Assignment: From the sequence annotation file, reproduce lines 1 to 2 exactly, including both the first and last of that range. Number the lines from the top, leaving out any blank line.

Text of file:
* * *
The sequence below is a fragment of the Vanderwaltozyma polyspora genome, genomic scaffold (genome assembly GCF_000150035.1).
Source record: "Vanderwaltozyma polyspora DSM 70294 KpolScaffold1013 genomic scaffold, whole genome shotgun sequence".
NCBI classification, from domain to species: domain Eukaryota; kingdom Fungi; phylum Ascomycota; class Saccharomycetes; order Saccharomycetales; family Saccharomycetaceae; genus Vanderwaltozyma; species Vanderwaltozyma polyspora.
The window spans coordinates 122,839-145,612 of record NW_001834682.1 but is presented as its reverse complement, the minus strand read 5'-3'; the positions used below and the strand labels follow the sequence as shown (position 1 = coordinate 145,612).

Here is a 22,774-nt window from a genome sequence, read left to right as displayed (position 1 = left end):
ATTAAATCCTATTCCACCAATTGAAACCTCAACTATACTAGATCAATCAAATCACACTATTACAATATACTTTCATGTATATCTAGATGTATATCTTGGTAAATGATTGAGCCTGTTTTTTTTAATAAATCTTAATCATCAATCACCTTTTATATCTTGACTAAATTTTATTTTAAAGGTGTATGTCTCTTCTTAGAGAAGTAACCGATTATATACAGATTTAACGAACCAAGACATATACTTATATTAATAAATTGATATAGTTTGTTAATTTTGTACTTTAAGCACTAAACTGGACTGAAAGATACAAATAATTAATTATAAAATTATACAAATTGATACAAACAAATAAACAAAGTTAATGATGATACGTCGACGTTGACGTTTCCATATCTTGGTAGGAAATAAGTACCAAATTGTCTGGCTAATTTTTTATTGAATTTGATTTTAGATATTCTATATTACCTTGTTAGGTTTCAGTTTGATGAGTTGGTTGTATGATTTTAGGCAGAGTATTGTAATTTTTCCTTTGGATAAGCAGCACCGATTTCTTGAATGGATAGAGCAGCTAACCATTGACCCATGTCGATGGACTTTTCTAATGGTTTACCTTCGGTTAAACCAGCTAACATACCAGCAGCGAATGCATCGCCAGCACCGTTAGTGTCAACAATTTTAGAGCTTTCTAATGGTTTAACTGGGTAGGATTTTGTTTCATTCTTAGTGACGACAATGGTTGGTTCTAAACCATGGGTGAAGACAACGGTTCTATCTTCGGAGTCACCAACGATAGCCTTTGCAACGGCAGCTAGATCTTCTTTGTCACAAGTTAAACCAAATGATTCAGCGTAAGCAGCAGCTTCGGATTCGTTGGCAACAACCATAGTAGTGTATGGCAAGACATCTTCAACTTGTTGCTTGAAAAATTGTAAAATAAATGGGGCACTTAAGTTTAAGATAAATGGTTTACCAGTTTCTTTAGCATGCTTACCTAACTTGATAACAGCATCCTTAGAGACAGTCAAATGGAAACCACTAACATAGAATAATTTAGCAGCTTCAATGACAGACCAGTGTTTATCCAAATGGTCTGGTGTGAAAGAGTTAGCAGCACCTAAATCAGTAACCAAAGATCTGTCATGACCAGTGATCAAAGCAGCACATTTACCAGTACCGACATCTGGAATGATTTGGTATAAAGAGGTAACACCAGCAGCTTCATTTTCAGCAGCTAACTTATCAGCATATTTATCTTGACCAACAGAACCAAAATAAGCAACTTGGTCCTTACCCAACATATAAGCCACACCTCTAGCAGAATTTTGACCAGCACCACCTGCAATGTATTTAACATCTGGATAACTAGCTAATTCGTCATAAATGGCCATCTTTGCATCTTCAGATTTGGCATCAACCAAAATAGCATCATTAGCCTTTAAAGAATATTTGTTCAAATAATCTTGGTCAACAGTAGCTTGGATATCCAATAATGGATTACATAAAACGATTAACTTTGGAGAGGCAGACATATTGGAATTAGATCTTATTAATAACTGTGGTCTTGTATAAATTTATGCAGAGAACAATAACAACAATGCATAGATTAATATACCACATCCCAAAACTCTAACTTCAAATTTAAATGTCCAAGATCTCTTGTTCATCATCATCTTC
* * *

The sequence below is a fragment of the Vanderwaltozyma polyspora genome, genomic scaffold (genome assembly GCF_000150035.1).
Source record: "Vanderwaltozyma polyspora DSM 70294 KpolScaffold1013 genomic scaffold, whole genome shotgun sequence".